Minneapolis Small Business Owners Celebrate New Investments in 2017 City Budget

Main Street Alliance of Minnesota joins allied groups in support of city’s move to create a better environment for small businesses.

Small business and community members with Jewish Community Action, Main Street Alliance of Minnesota, and MetroIBA celebrated two amendments proposals in the 2017 City of Minneapolis Budget that would significantly improve communication, outreach, education and streamlining business touch-points for small and micro businesses.

The proposed amendments add three full-time positions within the Minneapolis City Coordinator’s Office and the Community Planning and Economic Department (CPED) to create a “Small Business Team” and direct staff to “align and/or reorganize small business touch points across the enterprise.”

At a morning press conference, small businesses, community leaders, and Council Members discussed both the challenges facing small businesses and the merits of the amendments.  

“Many immigrant business owners in our City don’t speak English fluently or are computer savvy, explained Kayf Ahmed, the owner of Capitol Cafe on Franklin. “Having “navigators’ on the ground to help simplify the process of starting a business will help tremendously in answering questions and nurturing growth, and help ensure entrepreneurs can be successful.”

“We lost thousands of dollars because of miscommunication and a licensing issue that shut our doors for two months,” said Aisha Wadud, owner of Nura Holistic Massage. “The City needs to have better communication with businesses, and you shouldn’t have to be well-connected to get help with red tape and other problems.”12-7-16_Small_Biz_Press_Conference.jpg

KB Brown, the Co-Chair of Main Street Alliance of Minnesota, elaborated, “We want to live and do business in a city where everyone can thrive - for our employees, our customers and our small businesses. These amendments will create a better more equitable environment for small and micro businesses.”

“By building and fostering small business growth, we also support non-traditional business owners and produce local wealth, thereby reinvesting locally…..This office will give our city the tools to truly put action behind the words that Minneapolis is a great place to establish your new business and for your business to grow,” commented Harvey Zuckman, a volunteer with MetroIBA.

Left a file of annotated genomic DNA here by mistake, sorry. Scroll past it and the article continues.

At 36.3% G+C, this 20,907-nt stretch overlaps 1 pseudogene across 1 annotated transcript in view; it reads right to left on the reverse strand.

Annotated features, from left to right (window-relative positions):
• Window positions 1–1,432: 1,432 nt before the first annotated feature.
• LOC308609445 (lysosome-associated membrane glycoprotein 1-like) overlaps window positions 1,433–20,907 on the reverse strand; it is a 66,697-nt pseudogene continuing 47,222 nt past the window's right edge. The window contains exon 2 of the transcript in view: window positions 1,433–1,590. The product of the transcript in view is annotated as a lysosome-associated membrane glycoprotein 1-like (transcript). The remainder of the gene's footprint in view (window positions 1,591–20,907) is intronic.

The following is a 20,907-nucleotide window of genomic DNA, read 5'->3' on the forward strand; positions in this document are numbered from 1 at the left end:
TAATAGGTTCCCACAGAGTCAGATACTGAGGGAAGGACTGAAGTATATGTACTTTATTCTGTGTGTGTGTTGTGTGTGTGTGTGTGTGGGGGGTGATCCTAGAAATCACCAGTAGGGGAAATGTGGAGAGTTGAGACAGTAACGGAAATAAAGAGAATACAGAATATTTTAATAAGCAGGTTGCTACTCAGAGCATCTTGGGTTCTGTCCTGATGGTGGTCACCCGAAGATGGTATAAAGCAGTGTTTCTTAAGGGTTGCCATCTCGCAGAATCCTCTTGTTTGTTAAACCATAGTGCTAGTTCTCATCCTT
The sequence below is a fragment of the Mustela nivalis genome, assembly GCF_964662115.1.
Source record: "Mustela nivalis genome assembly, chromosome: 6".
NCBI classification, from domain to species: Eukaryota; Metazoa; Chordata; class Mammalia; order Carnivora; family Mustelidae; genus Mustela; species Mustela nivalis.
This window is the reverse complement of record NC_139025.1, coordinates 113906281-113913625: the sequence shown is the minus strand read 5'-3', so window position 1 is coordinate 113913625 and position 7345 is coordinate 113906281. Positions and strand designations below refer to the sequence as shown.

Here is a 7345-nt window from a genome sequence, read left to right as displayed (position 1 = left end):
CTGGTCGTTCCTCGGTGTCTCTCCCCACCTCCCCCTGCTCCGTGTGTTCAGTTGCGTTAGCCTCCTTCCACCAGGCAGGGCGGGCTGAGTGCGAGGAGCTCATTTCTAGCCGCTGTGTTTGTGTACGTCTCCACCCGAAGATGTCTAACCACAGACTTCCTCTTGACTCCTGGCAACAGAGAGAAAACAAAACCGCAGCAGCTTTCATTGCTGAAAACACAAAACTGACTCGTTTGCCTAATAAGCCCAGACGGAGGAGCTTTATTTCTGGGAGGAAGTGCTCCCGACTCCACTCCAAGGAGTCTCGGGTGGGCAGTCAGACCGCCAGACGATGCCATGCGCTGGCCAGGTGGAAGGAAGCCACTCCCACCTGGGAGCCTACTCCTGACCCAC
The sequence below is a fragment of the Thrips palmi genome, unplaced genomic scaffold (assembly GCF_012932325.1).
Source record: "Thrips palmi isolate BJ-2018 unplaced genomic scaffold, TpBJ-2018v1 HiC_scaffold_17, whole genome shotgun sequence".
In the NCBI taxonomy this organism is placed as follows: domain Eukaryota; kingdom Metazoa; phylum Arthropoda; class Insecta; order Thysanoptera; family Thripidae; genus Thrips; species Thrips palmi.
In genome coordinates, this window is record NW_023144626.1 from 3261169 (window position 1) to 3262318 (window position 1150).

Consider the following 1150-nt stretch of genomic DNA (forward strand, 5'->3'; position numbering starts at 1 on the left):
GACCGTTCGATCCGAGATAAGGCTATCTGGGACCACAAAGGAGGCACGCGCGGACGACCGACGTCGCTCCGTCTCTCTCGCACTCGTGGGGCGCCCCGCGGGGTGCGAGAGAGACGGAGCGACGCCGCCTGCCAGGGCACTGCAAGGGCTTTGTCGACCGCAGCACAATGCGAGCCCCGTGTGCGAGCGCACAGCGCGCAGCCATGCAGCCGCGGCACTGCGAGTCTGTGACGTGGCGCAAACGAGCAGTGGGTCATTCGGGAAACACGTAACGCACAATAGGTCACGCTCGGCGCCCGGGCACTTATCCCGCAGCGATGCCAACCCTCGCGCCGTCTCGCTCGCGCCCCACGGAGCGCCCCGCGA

“I really see this effort as supporting small businesses, supporting local reinvestment, and ultimately contributing to the sustainability and growth of Minneapolis’ tax base. There’s precedent for positions such as these across the country, and I’m honored to have worked with such a strong group of partners, and the City, to make this possible. Minneapolis will certainly be stronger by supporting a diverse array of businesses and diversity among its small business owners,” said Lyndel Owens, an organizer with Jewish Community Action.

Over the past year, MetroIBA, Main Street Alliance, and Jewish Community Action have advocated the idea of establishing a small business office, and, in this year’s proposed budget, Mayor Betsy Hodges dedicated one full-time position and additional funding to begin to address the needs of small business in the city, and the City Council responded to that need by dedicating two additional positions to that effort.

"Most small business owners are not born into wealth; they work hard, plan, and save to pursue their dreams. These entrepreneurial spirits are the definition of passion and courage, and they invest so heavily in forming the unique spaces and services that make our city great" said Council Member Andrew Johnson. "Today we recommit to encouraging anyone and everyone who dreams of starting their own business, to support them and help them overcome obstacles, and to help all our small businesses grow and succeed."